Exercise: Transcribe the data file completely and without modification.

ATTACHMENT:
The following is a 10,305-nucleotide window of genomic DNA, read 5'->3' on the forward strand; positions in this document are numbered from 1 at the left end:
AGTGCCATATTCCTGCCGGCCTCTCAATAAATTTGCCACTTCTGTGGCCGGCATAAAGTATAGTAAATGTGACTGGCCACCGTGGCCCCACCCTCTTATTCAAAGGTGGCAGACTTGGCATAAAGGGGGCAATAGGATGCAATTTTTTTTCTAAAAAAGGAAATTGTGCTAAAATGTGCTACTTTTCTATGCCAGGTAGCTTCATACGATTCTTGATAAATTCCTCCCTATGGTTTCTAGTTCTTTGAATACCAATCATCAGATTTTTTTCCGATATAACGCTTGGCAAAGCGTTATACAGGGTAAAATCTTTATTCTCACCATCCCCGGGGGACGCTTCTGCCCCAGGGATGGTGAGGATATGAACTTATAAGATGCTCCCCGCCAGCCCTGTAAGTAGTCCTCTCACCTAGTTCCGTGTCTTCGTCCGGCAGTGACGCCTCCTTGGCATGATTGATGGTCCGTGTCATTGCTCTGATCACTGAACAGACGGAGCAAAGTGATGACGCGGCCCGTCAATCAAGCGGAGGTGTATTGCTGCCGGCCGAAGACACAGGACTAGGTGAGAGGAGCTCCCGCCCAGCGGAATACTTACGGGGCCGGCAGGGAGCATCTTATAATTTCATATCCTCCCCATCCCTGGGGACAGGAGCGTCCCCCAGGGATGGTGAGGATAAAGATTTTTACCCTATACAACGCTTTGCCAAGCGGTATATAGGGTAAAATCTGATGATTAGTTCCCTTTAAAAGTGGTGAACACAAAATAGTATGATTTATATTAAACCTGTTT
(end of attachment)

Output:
The following is a 10,305-nucleotide window of genomic DNA, read 5'->3' on the forward strand; positions in this document are numbered from 1 at the left end:
AGTGCCATATTCCTGCCGGCCTCTCAATAAATTTGCCACTTCTGTGGCCGGCATAAAGTATAGTAAATGTGACTGGCCACCGTGGCCCCACCCTCTTATTCAAAGGTGGCAGACTTGGCATAAAGGGGGCAATAGGATGCAATTTTTTTTCTAAAAAAGGAAATTGTGCTAAAATGTGCTACTTTTCTATGCCAGGTAGCTTCATACGATTCTTGATAAATTCCTCCCTATGGTTTCTAGTTCTTTGAATACCAATCATCAGATTTTTTTCCGATATAACGCTTGGCAAAGCGTTATACAGGGTAAAATCTTTATTCTCACCATCCCCGGGGGACGCTTCTGCCCCAGGGATGGTGAGGATATGAACTTATAAGATGCTCCCCGCCAGCCCTGTAAGTAGTCCTCTCACCTAGTTCCGTGTCTTCGTCCGGCAGTGACGCCTCCTTGGCATGATTGATGGTCCGTGTCATTGCTCTGATCACTGAACAGACGGAGCAAAGTGATGACGCGGCCCGTCAATCAAGCGGAGGTGTATTGCTGCCGGCCGAAGACACAGGACTAGGTGAGAGGAGCTCCCGCCCAGCGGAATACTTACGGGGCCGGCAGGGAGCATCTTATAATTTCATATCCTCCCCATCCCTGGGGACAGGAGCGTCCCCCAGGGATGGTGAGGATAAAGATTTTTACCCTATACAACGCTTTGCCAAGCGGTATATAGGGTAAAATCTGATGATTAGTTCCCTTTAAAAGTGGTGAACACAAAATAGTATGATTTATATTAAACCTGTTT